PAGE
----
In all, with supplement items from IHS Meal Packet Coordinator, Margaret Gorman, the Hub created full-day meal packets for 24 people. Congratulations, and thanks very much! Thank you to Program Director Mary Anna Dunn, Ed.D, for thinking of the IHS and showing the Hub participants one way we can help other people.
The Board and volunteers of the Enrichment Alliance of Virginia work together to expand enrichment opportunities for all children, regardless of income, geography or cognitive/physical disabilities. To learn more, see Facebook page:
Margaret Gorman, IHS Meal Packet Coordinator
A Note from Jessica Kirby ... a friend of IHS in Scottsville, VA
I was so touched by the work that you do with IHS that I was thrilled to be able to help in some sort of way. IHS was the first thing to pop in my mind when we were choosing where we would donate our Vacation Bible School (VBS) funds. Antioch Baptist Church,located at 4422 Antioch Road in Scottsville, holds a VBS yearly in July and picks a family or charity to help support. The boys and girls divided each night to see who could raise the most for IHS. We were able to raise $ 273.00 and a box of food for the IHS Food Program. Thank you so much for showing us that just a single person can help make such a big difference in our community.
MARK YOUR CALENDAR for an Important Fund-raising Event September 5, 2013!
More announcements to come, but IHS has been invited as the charity to benefit from the wine-tasting event to be hosted at the fountain area in Barracks Road Shopping Center in Charlottesville from 6-9 PM on Thursday, September 5th. The fountain is located next to Five Guys and Panera's restaurants in the shopping center. Live music will add to this lovely outdoor gathering for a few hours of relaxing after a busy work day. There is marvelous parking space so near. Tickets sold for the wine-tasting purchased at the site. Mark your calendar ...PLEASE!
Thursday, July 18, 2013
|IHS is so very pleased to have been included in the June 25, 2013 blog posting. The introduction of the charity as another dedicated all-volunteer source, from which the Office of Social Work can depend, is the first exposure to other hospital staff, even though we have been a member of the Commonwealth of Virginia Campaign (CVC) for the last two years.|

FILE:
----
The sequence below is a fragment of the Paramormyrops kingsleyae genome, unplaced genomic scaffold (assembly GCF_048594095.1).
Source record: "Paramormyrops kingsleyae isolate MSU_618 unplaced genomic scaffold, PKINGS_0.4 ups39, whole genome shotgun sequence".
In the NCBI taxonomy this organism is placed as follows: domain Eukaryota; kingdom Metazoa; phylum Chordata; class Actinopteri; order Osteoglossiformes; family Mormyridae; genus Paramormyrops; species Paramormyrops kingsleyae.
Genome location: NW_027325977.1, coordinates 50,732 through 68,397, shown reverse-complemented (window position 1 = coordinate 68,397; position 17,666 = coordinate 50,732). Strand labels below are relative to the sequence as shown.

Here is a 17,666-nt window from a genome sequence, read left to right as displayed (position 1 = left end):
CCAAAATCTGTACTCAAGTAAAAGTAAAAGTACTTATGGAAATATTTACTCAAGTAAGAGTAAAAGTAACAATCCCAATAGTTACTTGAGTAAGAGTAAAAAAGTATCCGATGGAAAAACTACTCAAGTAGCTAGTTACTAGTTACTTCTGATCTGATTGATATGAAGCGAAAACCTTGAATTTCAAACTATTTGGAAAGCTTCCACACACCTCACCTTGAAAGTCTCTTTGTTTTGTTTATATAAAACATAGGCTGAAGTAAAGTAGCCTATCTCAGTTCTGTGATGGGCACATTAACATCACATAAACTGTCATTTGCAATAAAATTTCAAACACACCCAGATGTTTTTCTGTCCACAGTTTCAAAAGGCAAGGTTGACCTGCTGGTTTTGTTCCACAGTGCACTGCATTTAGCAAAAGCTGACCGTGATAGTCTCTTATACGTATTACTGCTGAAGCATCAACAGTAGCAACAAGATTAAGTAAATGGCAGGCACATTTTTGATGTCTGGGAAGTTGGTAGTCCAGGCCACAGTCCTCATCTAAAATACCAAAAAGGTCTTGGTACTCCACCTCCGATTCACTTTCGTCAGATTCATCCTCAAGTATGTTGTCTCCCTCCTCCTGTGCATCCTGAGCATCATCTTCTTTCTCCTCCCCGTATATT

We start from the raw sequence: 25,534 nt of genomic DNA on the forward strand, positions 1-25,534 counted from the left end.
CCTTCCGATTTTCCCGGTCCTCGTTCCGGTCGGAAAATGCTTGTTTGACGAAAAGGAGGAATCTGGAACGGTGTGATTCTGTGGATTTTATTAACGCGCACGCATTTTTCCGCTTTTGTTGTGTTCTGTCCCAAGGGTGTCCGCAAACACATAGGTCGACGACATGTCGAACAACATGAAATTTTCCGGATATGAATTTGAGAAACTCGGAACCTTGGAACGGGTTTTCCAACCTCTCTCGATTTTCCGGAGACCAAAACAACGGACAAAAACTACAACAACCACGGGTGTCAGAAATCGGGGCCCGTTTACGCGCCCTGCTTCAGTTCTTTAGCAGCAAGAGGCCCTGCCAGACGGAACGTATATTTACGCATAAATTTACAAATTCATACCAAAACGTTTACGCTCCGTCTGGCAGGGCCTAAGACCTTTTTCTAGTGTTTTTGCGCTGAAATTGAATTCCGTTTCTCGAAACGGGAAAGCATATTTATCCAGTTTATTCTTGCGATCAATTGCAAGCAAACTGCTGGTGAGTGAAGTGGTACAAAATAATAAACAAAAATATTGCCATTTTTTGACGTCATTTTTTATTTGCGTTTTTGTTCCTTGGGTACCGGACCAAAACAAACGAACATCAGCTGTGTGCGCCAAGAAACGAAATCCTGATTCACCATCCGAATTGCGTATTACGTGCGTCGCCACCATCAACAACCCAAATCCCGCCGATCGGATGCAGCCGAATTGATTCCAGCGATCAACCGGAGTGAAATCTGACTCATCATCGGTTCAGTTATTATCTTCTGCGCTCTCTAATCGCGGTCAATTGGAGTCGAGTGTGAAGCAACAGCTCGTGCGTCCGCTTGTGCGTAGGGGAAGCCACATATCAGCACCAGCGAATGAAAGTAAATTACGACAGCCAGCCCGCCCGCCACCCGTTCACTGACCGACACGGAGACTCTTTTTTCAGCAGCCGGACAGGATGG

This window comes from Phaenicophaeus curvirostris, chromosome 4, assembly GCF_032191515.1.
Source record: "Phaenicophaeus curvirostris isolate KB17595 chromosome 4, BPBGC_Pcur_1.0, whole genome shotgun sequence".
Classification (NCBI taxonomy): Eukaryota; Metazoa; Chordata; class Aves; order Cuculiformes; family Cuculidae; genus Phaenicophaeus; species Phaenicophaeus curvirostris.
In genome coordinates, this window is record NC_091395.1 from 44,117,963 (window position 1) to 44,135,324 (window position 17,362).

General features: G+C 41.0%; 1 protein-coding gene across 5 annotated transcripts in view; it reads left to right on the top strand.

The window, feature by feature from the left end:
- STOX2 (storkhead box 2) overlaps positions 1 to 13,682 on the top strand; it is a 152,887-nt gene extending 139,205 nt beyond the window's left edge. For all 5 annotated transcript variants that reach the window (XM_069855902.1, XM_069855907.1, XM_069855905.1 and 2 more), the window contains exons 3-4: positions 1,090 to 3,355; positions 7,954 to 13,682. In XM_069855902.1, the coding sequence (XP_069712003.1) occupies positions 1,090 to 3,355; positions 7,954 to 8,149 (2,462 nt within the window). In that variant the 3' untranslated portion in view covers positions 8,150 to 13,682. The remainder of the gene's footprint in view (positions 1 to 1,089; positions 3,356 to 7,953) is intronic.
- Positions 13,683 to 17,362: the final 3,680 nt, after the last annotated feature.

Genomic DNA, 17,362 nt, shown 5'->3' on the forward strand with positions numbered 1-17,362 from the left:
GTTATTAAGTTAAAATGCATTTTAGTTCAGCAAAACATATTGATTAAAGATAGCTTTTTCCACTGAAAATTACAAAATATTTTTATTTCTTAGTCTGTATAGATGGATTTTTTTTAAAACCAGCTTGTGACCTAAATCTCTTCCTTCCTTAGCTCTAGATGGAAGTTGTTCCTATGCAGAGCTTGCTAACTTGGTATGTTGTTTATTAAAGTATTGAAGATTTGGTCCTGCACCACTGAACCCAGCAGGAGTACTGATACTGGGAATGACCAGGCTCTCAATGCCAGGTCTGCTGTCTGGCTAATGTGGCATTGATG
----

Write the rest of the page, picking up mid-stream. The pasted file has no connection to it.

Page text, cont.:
A copy of the complete blog posting follows. Or, you may click on the link below to go directly to the UVA Health System Blog site directly for viewing.
T. Wade Clegg III
Food and Housing for Patients in Need
On June 25, 2013 | At 10:29 am
It takes thousands of employees in all manner of positions to keep the UVA Health System humming. Without a small army of dedicated volunteers, however, the hospital would look like a much different place.
A Century of Care
The UVA Hospital Auxiliary, a 105-year-old, volunteer organization, exists solely to offer aid and comfort to patients in need.
Among its volunteer service and various activities, the group raises money for various health and education programs and contributes funds to social workers and many other hospital areas to directly benefit patients and families.
Sally LeBeau, manager of volunteer services at UVA, says there are about 850 active volunteers in the Health System.
All of them are members of the auxiliary.